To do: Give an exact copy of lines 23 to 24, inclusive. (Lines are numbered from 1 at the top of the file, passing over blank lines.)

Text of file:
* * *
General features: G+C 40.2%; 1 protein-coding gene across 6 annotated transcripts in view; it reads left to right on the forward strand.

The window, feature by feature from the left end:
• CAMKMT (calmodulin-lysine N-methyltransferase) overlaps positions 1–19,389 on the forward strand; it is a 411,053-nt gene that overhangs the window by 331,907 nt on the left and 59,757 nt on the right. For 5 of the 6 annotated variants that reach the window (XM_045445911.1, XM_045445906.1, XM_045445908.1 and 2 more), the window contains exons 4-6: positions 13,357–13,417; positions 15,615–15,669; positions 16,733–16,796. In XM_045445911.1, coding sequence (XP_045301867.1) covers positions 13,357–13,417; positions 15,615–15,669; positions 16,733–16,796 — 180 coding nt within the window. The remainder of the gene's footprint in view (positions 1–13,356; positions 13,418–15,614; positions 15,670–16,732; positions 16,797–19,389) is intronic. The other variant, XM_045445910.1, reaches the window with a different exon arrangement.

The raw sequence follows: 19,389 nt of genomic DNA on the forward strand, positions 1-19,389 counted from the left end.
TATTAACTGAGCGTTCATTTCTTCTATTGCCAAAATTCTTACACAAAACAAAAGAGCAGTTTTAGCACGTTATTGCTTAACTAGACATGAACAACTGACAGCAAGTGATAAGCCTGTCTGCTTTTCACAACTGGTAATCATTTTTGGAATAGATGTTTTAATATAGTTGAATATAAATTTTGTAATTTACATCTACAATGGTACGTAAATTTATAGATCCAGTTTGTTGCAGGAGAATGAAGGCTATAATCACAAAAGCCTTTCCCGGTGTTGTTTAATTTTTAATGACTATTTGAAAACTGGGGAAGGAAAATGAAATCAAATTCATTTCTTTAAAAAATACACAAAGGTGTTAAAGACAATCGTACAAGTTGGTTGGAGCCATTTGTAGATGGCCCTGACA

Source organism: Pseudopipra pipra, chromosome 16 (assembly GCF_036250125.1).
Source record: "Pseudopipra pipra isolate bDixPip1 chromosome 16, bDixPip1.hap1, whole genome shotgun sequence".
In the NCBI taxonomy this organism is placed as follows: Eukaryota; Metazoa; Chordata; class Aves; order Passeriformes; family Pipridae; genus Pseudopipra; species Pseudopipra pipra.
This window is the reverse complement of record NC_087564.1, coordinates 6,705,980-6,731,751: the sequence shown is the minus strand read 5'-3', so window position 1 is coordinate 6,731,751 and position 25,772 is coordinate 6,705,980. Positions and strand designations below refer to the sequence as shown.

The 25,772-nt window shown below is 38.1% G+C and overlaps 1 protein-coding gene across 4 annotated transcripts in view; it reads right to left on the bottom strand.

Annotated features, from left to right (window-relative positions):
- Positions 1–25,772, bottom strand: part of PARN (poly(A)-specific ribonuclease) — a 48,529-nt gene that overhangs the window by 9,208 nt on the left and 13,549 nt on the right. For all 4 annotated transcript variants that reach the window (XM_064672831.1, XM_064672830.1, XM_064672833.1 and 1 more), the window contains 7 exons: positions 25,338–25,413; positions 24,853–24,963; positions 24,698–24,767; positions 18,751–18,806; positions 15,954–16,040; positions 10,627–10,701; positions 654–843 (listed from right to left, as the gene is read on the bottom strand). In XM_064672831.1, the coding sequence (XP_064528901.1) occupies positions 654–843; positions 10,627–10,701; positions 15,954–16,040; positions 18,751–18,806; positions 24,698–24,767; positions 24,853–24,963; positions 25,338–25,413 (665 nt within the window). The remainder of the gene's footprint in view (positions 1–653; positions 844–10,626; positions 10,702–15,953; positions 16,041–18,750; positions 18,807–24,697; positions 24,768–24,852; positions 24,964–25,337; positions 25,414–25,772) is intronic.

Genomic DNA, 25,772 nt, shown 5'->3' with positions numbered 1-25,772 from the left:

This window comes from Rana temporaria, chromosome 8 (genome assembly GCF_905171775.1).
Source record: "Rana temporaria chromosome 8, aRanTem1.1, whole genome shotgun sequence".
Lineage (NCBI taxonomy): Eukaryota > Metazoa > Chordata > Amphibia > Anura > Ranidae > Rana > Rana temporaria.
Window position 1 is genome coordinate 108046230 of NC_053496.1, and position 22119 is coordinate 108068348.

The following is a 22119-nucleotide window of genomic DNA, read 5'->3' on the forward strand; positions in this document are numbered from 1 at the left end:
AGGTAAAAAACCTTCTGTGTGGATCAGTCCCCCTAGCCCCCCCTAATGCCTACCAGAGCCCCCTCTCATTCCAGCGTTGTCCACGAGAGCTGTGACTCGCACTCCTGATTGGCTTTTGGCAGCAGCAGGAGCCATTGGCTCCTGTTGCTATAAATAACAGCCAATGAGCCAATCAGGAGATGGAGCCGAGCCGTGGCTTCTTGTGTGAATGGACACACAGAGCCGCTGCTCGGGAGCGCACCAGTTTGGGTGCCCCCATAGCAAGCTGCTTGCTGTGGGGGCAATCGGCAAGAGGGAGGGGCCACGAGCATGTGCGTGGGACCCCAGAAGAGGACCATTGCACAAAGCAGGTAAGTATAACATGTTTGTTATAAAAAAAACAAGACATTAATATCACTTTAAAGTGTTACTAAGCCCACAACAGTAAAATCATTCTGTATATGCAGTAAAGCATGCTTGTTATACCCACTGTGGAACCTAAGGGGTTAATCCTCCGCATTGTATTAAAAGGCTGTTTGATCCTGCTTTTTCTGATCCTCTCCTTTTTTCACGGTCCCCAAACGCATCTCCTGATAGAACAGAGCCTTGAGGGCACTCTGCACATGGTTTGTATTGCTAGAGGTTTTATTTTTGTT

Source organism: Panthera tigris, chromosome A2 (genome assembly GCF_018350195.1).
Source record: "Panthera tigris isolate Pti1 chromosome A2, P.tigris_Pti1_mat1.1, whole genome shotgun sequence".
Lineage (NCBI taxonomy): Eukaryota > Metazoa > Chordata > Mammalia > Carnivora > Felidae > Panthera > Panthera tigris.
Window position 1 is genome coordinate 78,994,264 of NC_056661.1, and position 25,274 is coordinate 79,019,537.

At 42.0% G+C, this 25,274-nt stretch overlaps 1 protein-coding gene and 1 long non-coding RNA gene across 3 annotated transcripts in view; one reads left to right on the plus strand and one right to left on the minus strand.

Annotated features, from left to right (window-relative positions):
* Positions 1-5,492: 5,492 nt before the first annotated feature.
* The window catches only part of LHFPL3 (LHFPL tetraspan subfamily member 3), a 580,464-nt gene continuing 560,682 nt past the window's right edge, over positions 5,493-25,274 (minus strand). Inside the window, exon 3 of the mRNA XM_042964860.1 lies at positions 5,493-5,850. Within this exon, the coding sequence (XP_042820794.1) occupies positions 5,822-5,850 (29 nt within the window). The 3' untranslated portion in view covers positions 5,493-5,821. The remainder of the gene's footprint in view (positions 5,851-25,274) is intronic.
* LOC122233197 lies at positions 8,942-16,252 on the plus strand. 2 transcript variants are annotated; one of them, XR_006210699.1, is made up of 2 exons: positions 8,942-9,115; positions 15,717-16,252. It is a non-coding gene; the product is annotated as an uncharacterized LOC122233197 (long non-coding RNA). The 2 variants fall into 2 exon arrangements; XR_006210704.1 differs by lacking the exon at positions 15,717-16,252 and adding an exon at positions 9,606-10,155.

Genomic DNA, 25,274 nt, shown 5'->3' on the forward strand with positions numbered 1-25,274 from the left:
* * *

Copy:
Window position 1 is genome coordinate 78,994,264 of NC_056661.1, and position 25,274 is coordinate 79,019,537.

At 42.0% G+C, this 25,274-nt stretch overlaps 1 protein-coding gene and 1 long non-coding RNA gene across 3 annotated transcripts in view; one reads left to right on the plus strand and one right to left on the minus strand.